• As the bone breaks into small pieces, the patient suffers unbearable pain and loses mobility completely. Hip bones are more prone to this.
  • Not all patients with AVN need to undergo hip replacement surgeries. When the disease progresses in the first or second stage, core decompression surgeries are conducted. When it reaches the third and fourth stages, then joint replacement surgeries are done.

Scheme On Enhancement Of Competitiveness In The Indian Capital Goods Sector- Phase-II:

Ministry of Heavy Industries (MHI) has notified the Scheme on Enhancement of Competitiveness in the Indian Capital Goods Sector- Phase-II for providing assistance to Common Technology Development and Services Infrastructure.

  • The scheme has a financial outlay of Rs. 1207 crores with Budgetary support of Rs.975 crore and Industry Contribution of Rs.232 crore .
  • The scheme was notified on 25th January, 2022.
  • The objective of Phase II of the Scheme for Enhancement of Competitiveness of the Capital Goods Sector is to expand and enlarge the impact created by Phase I pilot scheme, thereby providing greater impetus through creation of a strong and globally competitive capital goods sector that contributes at least 25% to the manufacturing sector.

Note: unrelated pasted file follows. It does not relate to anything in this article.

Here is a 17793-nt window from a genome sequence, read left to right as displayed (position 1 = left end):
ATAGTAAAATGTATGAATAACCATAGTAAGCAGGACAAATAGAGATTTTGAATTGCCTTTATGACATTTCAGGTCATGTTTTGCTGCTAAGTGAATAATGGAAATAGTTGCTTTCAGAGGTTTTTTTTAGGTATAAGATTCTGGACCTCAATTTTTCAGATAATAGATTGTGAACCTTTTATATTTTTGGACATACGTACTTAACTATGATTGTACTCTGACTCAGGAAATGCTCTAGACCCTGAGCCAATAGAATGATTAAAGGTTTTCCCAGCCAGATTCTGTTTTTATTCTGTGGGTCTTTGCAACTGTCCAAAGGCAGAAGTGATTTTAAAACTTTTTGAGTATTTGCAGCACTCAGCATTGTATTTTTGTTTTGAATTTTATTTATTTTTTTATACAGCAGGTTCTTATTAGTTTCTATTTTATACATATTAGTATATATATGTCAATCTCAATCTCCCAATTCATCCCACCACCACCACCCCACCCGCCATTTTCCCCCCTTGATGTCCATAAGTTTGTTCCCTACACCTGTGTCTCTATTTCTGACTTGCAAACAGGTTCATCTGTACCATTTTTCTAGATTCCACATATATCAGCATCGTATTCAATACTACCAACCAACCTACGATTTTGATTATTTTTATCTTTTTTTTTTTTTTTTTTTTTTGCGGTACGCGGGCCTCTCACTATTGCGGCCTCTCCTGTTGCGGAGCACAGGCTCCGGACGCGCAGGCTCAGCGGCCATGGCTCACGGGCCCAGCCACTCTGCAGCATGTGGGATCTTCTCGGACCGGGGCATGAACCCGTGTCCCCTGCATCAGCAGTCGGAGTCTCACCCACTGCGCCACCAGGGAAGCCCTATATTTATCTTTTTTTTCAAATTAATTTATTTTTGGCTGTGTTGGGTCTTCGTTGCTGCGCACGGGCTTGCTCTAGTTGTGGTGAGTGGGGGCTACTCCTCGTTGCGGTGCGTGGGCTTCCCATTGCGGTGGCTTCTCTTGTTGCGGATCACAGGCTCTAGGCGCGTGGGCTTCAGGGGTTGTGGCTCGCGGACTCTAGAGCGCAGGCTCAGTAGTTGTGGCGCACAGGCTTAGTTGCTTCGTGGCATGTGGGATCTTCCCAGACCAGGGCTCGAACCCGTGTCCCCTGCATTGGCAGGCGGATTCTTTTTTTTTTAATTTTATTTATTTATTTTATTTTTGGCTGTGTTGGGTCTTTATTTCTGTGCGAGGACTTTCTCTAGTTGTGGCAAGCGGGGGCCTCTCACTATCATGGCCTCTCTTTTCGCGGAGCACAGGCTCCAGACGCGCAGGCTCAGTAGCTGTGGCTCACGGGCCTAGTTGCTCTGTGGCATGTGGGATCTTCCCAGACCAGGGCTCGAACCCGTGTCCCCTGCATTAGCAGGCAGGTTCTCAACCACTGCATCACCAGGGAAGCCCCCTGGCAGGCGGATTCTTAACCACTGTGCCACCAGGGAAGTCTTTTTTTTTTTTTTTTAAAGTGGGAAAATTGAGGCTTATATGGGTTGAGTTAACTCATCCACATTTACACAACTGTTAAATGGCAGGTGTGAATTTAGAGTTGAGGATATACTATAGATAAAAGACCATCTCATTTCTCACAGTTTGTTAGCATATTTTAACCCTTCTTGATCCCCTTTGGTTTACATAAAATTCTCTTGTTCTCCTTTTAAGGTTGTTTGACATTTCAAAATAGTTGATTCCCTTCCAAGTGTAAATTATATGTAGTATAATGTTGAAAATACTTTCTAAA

• There are six components under the Scheme for Enhancement of Capital Goods Sector Phase II, namely:
    • Identification of Technologies through Technology Innovation Portals;
    • Setting up of four New Advanced Centres of Excellence and augmentation of Existing Centres of Excellence;
    • Promotion of skilling in Capital Goods Sector–creation of Qualification packages for skill levels 6 and above;
    • Setting up of four Common Engineering Facility Centres (CEFCs) and augmentation of existing CEFCs;
    • Augmentation of Existing Testing and Certification Centres;
    • Setting up of ten Industry Accelerators for Technology Development

Diving Support Craft (DSC) Project

Keel laying for the first ship of Diving Support Craft (DSC) project was held on 27 Jan 2022 in virtual presence of representatives from the Indian Navy, at M/s Titagarh Wagons Ltd., Kolkata.

  • The contract for procurement of Five Diving Support Crafts (Yards 325 to 329) for the Indian Navy was signed in Feb 2021 with M/s Titagarh Wagons Ltd.
  • The ships will be commissioned in the Indian Navy to provide diving assistance for ships inside and close to harbour, for underwater repairs, maintenance and salvage.
  • The ships will be fitted with state-of-the-art diving equipment and tools for performing the diving operations.
  • With all main and auxiliary equipment sourced from indigenous manufacturers, these ships are proud flag bearers of Make in India initiatives of the Ministry of Defence.

Advanced Light Helicopter (ALH) MK III Aircraft:

In a boost to maritime security, the indigenous Advanced Light Helicopter (ALH) MK III aircraft was formally inducted at INS Utkrosh by Commander-in-Chief, Andaman and Nicobar Command (CINCAN) Lieutenant General Ajai Singh at Port Blair on January 28, 2022.